Sunday Music: Protomartyr’s “Modern Business Hymns”

I understand Protomartyr is probably an acquired taste. If the Dead Kennedys, the Stooges, and some Russian existential literature were thrown into a demonically possessed car factory in Detroit, this is what you’d hear echoing off in the distance. Musically and lyrically, they’ve consistently found ways to draw me in over their last several albums. It’s never immediate either. It always takes a few listens to start feeling like I “get it.” Their latest, Ultimate Success Today, is no exception. To get a flavor of where this album is coming from, here is what singer/lyricist Joe Casey told Fader,

The idea of a day that never ends is quite disturbing to me, especially if you’re suffering where you can’t go to sleep, and the sunlight coming in through your window is just the worst thing on Earth. I’m more frightened of a forever day than a forever night.

And that’s the tone, just so you’re ready. There’s plenty to analyze on this one, but I want to focus on something maybe more accessible, “Modern Business Hymns.” The song is sort of a painkiller induced dream state, starting with a reference to taking tranquilizers before bed while stressing about the next day’s work. As the song progresses, he talks himself through the future and concludes that the experience of life will change, but the condition of being alive, suffering, and work and things to be done, that’s just being human. Like all things Protomartyr, it’s heavy, but there are glimpses of beauty here too.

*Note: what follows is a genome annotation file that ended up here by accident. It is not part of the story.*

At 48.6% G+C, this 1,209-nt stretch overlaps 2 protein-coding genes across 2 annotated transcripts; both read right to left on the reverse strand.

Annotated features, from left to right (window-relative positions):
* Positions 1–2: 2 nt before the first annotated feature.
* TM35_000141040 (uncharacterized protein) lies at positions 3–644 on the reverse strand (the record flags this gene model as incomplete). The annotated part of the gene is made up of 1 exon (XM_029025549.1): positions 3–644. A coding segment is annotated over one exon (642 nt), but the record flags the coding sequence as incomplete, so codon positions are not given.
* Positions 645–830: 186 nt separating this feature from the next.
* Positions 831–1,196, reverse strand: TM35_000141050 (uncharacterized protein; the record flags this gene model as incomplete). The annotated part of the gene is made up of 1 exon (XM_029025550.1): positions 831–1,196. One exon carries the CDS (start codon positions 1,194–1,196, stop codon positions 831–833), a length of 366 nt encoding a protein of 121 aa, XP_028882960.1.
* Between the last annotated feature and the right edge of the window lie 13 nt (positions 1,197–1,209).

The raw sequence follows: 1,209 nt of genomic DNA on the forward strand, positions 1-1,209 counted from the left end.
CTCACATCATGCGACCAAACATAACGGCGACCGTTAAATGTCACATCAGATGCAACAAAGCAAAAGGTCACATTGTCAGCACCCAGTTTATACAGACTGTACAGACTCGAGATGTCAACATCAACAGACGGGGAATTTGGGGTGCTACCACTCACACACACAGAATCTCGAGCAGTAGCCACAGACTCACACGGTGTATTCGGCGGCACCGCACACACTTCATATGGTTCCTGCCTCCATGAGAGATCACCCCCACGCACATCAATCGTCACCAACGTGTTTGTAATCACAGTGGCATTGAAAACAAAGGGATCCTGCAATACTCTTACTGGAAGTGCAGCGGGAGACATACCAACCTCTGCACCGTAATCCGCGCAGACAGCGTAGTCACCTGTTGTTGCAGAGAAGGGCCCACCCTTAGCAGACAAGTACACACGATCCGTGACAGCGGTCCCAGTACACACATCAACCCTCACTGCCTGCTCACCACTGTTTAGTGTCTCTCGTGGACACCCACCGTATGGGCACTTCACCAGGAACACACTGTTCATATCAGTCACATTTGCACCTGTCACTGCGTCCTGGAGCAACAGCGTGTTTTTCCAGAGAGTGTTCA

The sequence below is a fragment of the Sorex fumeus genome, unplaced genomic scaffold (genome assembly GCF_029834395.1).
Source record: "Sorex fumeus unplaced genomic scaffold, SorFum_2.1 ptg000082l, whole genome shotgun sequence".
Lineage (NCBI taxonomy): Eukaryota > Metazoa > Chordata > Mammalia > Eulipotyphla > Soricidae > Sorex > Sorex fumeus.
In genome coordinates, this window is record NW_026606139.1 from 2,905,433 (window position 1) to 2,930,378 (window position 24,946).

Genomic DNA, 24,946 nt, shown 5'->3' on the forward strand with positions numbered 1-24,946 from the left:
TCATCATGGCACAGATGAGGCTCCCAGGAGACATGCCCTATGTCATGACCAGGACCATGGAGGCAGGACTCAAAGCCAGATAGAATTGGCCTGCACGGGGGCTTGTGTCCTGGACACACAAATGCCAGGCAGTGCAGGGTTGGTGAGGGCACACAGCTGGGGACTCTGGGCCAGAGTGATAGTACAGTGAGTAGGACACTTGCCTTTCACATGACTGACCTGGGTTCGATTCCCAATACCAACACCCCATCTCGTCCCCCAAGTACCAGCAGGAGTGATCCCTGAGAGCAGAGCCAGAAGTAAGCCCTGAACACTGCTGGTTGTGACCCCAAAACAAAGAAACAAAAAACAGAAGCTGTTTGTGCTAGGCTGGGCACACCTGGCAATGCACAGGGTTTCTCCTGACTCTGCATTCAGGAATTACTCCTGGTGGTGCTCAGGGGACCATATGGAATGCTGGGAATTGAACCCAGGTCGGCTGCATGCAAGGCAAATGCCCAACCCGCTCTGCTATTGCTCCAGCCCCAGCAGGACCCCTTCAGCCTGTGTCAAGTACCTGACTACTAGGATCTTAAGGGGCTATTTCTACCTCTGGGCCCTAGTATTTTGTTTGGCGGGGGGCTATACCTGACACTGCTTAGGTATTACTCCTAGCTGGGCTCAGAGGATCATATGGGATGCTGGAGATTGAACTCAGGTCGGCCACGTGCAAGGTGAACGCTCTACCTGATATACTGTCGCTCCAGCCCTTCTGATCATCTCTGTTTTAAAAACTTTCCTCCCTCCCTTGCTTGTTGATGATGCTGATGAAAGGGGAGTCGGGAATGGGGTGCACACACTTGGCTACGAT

The song is fast, droning, and brooding until we get to the break at the three-minute mark. This is why I think I’m intrigued by this band so much. They use the music and contrast (loud/soft, fast/slow), high/low, melodic or harmonic/dissonant) to illustrate their points. At this point in the song, suddenly the tempo changes. The pace feels like the tranqs just really kicked in and there’s a floating optimism in the guitar. This is a more recognizable version of “hymn.” We’re transported. But then we start a march. The lyrics join, shifting from scared and fantastical to blunt acceptance, and in case you were waiting for it, this is where the Russian/existentialism comes in:

The past is full of dead men
The future is a cruelty
Resign yourself
The past is full of dead men
The future is a cruelty
Resign yourself
Hey, have you heard them say
“Ultimate Success Today”?

Protomartyr will make you think, and Protomartyr will make you feel. If you like it at all, this will require multiple listens to really sink in, and it will be worth it. Nobody else is quite doing things their way right now and it’s exciting. They’re ten years in and still progressing and developing. Here’s to ten more.

Bonus: we got a video…

Leave a Reply

Your email address will not be published.